Childhood is a magical time of wonder and fear, mischief and mayhem, and terror and euphoria, and the adventures kids embark upon can often seem akin to a fantasy. Riddle of Fire strives to capture that feeling, blending original weirdness and cinema-steeped imagination for a saga of friendship forged through an odyssey of playfulness and peril. Playing in the Midnight Madness program at this year’s Toronto International Film Festival, it’s a rowdy, ramshackle affair that’s infused with charming adolescent attitude and humor, even if its unnecessary distension somewhat undercuts those qualities.
Weston Razooli’s directorial debut (which premiered earlier this year at the Cannes Film Festival) is a work steeped in ’70s and ’80s genre fare. Beginning with lyrical spoken-word legends whose subtitle fonts, like its credits, are reminiscent of Ralph Bakshi’s 1978 animated The Lord of the Rings, Riddle of Fire is like a hothouse amalgam of Tolkien, Legend, Son of Rambow, The Goonies, and other likeminded pre-teen ventures.
Razooli’s use of slow-motion, portentous zooms into close-up, hazy transitional fades, mystical narration, and bizarrely enchanted plot details all aim to conjure up fairy-tale grandeur, albeit spiked with a weirdo modern energy. That’s not a wholly successful endeavor, but when it works, the film gets what it’s like to be a kid in the bright hot summertime, when hanging out, causing trouble, and hatching far-fetched schemes are all that matters, and risking life and limb is nothing when done in pursuit of coveted treasure.
In a Ribbon, Wyoming, that faintly recalls the Shire, a trinity of motorbiking youngsters in balaclavas and sunglasses meet up in a woodland clearing to arm their paint guns. As delineated by the signs on their rides, they are rambunctious Hazel (Charlie Stover), tough-as-nails Alice (Phoebe Ferro), and Hazel’s mush-mouthed little brother Jodie (Skyler Peters), whose dialogue is frequently accompanied by subtitles. Boasting animal-claw necklaces, they’re the Three Immortal Reptiles, and their sights are set on a nearby warehouse, into which they break in order to steal—from a high shelf, and under the nose of a security guard—a box containing the latest and greatest video game system, Angel.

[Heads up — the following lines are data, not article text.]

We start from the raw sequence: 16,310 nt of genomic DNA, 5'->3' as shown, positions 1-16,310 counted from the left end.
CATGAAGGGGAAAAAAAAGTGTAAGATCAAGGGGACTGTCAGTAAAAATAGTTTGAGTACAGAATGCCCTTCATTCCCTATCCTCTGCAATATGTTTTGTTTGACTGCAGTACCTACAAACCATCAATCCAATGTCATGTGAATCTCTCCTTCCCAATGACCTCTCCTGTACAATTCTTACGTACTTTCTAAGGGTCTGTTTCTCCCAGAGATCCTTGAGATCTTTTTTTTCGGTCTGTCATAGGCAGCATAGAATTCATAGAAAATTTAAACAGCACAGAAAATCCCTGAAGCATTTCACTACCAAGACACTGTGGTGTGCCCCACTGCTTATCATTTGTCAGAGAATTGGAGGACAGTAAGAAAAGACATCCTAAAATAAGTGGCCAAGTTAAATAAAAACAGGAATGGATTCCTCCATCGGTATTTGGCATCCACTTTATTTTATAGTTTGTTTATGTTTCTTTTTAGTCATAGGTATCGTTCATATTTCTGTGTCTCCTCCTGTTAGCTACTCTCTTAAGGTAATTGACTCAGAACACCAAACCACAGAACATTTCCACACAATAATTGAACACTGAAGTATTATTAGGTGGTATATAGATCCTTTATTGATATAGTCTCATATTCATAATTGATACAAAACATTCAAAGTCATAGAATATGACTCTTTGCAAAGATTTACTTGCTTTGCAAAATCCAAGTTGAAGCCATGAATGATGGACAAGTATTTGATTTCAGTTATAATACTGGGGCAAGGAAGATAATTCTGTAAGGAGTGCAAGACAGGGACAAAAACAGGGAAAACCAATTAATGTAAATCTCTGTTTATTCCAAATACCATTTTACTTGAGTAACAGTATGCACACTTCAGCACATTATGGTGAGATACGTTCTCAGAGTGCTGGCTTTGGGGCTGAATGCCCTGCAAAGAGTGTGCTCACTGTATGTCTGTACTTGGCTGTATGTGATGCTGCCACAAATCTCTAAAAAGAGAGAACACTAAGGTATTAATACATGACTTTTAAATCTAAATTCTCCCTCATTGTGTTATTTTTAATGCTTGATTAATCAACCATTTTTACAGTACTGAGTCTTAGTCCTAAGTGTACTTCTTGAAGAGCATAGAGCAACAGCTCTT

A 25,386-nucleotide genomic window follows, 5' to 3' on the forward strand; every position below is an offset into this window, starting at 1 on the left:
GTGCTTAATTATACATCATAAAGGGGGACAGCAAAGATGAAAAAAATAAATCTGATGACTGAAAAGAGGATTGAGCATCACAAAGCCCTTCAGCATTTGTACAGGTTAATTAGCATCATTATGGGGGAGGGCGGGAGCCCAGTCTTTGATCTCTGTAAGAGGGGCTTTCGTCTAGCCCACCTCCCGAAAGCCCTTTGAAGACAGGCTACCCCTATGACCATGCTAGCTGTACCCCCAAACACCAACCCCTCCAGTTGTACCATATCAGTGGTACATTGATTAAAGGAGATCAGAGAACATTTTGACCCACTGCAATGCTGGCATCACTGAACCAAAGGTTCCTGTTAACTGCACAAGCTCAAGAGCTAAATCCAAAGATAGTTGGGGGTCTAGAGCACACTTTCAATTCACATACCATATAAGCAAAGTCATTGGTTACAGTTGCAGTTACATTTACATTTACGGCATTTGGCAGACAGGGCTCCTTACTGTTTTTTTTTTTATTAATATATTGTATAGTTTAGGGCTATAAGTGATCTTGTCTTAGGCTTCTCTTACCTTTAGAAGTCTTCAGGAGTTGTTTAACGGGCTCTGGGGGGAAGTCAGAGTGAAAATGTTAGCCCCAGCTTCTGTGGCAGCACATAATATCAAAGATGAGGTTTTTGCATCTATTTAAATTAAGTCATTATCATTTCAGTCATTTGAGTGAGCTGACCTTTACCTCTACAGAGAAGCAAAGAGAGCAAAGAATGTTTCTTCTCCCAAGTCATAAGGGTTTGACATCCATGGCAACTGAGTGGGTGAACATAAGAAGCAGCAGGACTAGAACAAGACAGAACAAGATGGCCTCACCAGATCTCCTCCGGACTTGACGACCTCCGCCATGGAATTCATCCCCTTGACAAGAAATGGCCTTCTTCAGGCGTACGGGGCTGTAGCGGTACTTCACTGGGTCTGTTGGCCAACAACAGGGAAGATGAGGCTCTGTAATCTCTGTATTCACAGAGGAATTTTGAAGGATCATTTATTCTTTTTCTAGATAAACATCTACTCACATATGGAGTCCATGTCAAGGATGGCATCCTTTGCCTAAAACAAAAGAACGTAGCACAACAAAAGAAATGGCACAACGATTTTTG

Alas, upon arriving back at Hazel and Jodie’s triangular house, which looks like something out of Hansel and Gretel (or Gretel & Hansel), they discover that the flat-screen TV located in their cluttered, messy living room has been password-protected by mom Julie (Danielle Hoetmer), who’s under the weather and wants the trio to spend their vacation outside.
This upsets the threesome, who’d prefer to while away the hours with console controller in hand, and so a deal is struck: Julie agrees to let them game for two hours provided they first get her a blueberry pie from the local bakery, as such treats were what always cheered her up when she was young. Upon arriving at their destination, however, Hazel, Alice, and Jodie learn that they’re all out of pies, and that the woman who might make them a new one is under the weather at home. A subsequent trip to this individual’s abode results in another quest (for something that might cool her down), and when they cleverly complete their task, they receive the recipe for her cherished desert treat, whose ingredients they swiftly acquire at the local market—except, that is, for a speckled egg, courtesy of a burly stranger who snatches the store’s last carton.